Also Read: How Tech Is Enhancing Recruitment: An Interview With Sandy Simagwali, Co-Founder Of Graft Africa

The AIIP is designed using a project-based approach where participants get to apply their learning in real world contexts. The Programme includes regular assessments in each module culminating with a final project where participants are tasked with applying their learning to solve an existing problem either in their business or in a partner organization’s business operations. This is achieved through modules in machine learning and big data analytics, Industrial Internet of Things (IIoT) and Cloud-based Application Development. A unique aspect of the Programme is a deliberate focus on creating links to industry for participants by inviting industry experts to intensives to share case studies, projects of interest, trends and opportunities, through industry field visits and mentorship opportunities with data science professionals.

“African Leadership Group is thrilled to be partnering with GE to build a new generation of digital leaders for Africa” said Fred Swaniker, Founder of African Leadership Group, which includes African Leadership Academy, African Leadership University, and ALX. “We share GE’s passion for data, and what it can bring to the African continent and the world. The Programme enables mid-career engineers to build new skills in data analytics, data science, data engineering and data visualization. By leveraging the power of data, today’s engineers can significantly improve the performance of high-tech industrial machinery and processes, thereby increasing the bottom line for companies. The Africa Industrial Internet Programme is creating globally competitive, digital engineers right here in Africa, and we can’t wait to see their full impact on the continent”.

In 2019 five female candidates from Kenya, South Africa and Nigeria received the Jay Ireland Africa Rising Scholarship for women in tech in honor of GE Africa’s former CEO, Jay Ireland.

Speaking about her experience with the programme, Funmi Somoye a 2019 cohort graduate from Nigeria said, “More than Machine Learning and Data Science, I have learned more about myself, and what I am capable of doing. I can’t wait to change the world!

General Electric

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United Africa Blockchain Association optimistic about adoption of digital assets on the continent

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The Bitcoin Party 2020 was recently held in Cape Town as a celebration of crypto adoption in South Africa which was in the top 5 countries with high cryptocurrency ownership among global internet users. Sentiment according to the United Africa Blockchain Association is that interest in digital assets like cryptocurrencies will only continue to grow.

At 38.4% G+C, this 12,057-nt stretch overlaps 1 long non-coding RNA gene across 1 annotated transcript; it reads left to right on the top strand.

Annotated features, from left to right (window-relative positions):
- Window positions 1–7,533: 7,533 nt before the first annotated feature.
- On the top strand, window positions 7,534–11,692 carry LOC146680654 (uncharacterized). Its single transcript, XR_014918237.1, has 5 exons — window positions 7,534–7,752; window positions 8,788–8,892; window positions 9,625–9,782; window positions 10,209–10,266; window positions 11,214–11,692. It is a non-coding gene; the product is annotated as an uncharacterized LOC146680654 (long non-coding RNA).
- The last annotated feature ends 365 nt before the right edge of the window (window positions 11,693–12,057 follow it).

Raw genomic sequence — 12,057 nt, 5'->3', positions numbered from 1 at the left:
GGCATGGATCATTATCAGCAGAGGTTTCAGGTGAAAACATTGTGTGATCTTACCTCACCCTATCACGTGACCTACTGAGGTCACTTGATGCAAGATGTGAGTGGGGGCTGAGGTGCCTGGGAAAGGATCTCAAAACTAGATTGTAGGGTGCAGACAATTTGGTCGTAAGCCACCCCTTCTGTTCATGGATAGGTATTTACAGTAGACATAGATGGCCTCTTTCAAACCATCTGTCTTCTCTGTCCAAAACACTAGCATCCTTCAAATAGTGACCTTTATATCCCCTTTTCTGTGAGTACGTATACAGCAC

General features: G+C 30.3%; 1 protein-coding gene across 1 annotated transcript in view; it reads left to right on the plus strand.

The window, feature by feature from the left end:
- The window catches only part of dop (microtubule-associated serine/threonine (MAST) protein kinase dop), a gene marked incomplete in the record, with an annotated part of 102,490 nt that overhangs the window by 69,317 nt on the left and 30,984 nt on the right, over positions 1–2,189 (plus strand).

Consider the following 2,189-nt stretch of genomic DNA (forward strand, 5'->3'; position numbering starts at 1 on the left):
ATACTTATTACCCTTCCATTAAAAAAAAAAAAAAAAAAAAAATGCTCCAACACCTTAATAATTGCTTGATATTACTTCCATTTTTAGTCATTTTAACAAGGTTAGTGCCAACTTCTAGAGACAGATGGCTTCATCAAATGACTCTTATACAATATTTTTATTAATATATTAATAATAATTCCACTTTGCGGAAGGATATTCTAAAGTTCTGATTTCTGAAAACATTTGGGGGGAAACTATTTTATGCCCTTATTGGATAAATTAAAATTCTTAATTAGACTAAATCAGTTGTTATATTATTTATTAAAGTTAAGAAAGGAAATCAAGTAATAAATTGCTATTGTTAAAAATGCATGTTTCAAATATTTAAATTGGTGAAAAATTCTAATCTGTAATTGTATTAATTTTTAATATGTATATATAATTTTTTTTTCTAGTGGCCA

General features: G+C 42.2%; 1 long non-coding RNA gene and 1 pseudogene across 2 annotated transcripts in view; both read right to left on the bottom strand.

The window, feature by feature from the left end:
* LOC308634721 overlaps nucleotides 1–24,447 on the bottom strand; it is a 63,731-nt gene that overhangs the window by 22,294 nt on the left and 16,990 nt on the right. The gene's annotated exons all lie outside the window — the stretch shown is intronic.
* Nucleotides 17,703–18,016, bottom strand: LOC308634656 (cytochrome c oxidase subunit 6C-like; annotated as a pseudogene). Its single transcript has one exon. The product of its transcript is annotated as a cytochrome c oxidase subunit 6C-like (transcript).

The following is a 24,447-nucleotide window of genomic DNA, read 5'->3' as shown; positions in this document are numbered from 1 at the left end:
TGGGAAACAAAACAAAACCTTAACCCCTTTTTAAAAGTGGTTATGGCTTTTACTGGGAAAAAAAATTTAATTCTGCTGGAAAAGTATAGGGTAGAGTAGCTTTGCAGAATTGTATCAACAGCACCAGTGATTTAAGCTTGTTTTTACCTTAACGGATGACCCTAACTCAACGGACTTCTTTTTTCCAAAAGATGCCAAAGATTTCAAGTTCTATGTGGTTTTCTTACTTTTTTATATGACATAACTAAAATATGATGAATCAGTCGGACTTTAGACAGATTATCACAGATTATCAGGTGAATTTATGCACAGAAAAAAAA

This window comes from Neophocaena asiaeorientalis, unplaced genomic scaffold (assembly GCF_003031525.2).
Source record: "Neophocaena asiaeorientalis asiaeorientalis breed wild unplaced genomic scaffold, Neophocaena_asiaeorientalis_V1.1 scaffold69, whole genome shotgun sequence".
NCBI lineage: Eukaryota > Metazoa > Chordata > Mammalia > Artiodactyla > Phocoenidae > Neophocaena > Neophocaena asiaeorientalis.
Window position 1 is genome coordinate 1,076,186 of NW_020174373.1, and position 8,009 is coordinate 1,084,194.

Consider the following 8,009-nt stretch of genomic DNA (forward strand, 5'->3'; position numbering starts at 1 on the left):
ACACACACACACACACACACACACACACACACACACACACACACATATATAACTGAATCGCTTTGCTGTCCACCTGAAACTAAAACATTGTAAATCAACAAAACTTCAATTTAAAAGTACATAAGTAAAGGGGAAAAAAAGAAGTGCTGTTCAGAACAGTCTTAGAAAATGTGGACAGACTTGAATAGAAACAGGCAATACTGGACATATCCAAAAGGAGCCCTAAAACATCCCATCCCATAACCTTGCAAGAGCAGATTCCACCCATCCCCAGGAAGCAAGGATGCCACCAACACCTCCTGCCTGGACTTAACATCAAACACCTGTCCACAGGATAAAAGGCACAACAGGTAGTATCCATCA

Despite some local banks in South Africa looking to sever ties with cryptocurrency companies particularly exchanges due to perceived ‘risks’ and lack of regulatory certainty, interest in crypto has actually surged – moving South Africa into the top 2 countries in the world with the highest rate of Bitcoin searches after Nigeria according to the latest stats on Google Trends.

“What we are seeing in fact is an increasing number of people beginning to grasp the real fundamentals of blockchain technology and the different use cases particularly in financial services where Bitcoin for instance is seen as a solution to the redundant way traditional finance deals with cross border payment processing,” said the founder of Proudly Associated.

One of the first exchanges to launch in both South Africa and Nigeria was iCE3X back in 2013, founded by crypto pioneer Gareth Grobler. He believes the market in South Africa will eventually mature and is on a steady trajectory with huge growth potential. “As long as players in the space operate ethically, that will give credence to the idea of a self-regulating financial ecosystem that everyone can trust without overreaching regulatory oversight that could stifle innovation and slow adoption,” he said. “From the outset we took the necessary measures to ensure the platform is secure and offers users stable cryptocurrency trading. We’re still the only Kaspersky approved exchange in the world. As the internet currency industry continues to evolve we’ll be launching more customer-centric features on the exchange to provide users with tools that empower them to make smart financial decisions,” he explained.

Another promising industry that could see tremendous uptake of crypto and blockchain-based products is the gaming industry. South African government statistics show that over 50% of South Africans bet on sports regularly. The rise of mobile gaming via smartphones has meant that many more South Africans can afford to play. Research shows there are more than 11 million gamers in South Africa and a report issued by South Africa’s National Gambling Board projects gross gambling revenues to grow to R34.8 billion in 2020. Some estimations put South African gross gaming revenue at $2.5 billion by 2021.

Sports betting in particular had a projected rise of 12.5% compound annual rate in 2019 and with South Africa being the largest gaming market on the continent, “international companies such as Playbetr see Africa as an important market,” said Alakanani Itireleng, CEO of Satoshicentre, a Bitcoin community hub in Gaborone, Botswana.

Also Read: How Tech Is Enhancing Recruitment: An Interview With Sandy Simagwali, Co-Founder Of Graft Africa

What is clear for UABA is the undeniable relevance of blockchain innovations with respect to opening opportunities for people of all ages and backgrounds. “We run different initiatives and making tech events fun is an effective way to get the youth engaged and interested in new innovations,” said Grey Jabesi of UABA and host of The Grey Ave Podcast. “We believe that by combining technology, entrepreneurship and business education – together with our partners – the blockchain community can make a positive impact,.” he added.

We are fortunate to have supporters such as Paxful, the peer-to-peer finance platform where people can trade bitcoin globally using multiple payment methods. We are optimistic that education around peer-to-peer finance will help bring much needed financial inclusivity in South Africa and the rest of the continent.

Click to watch the Event Video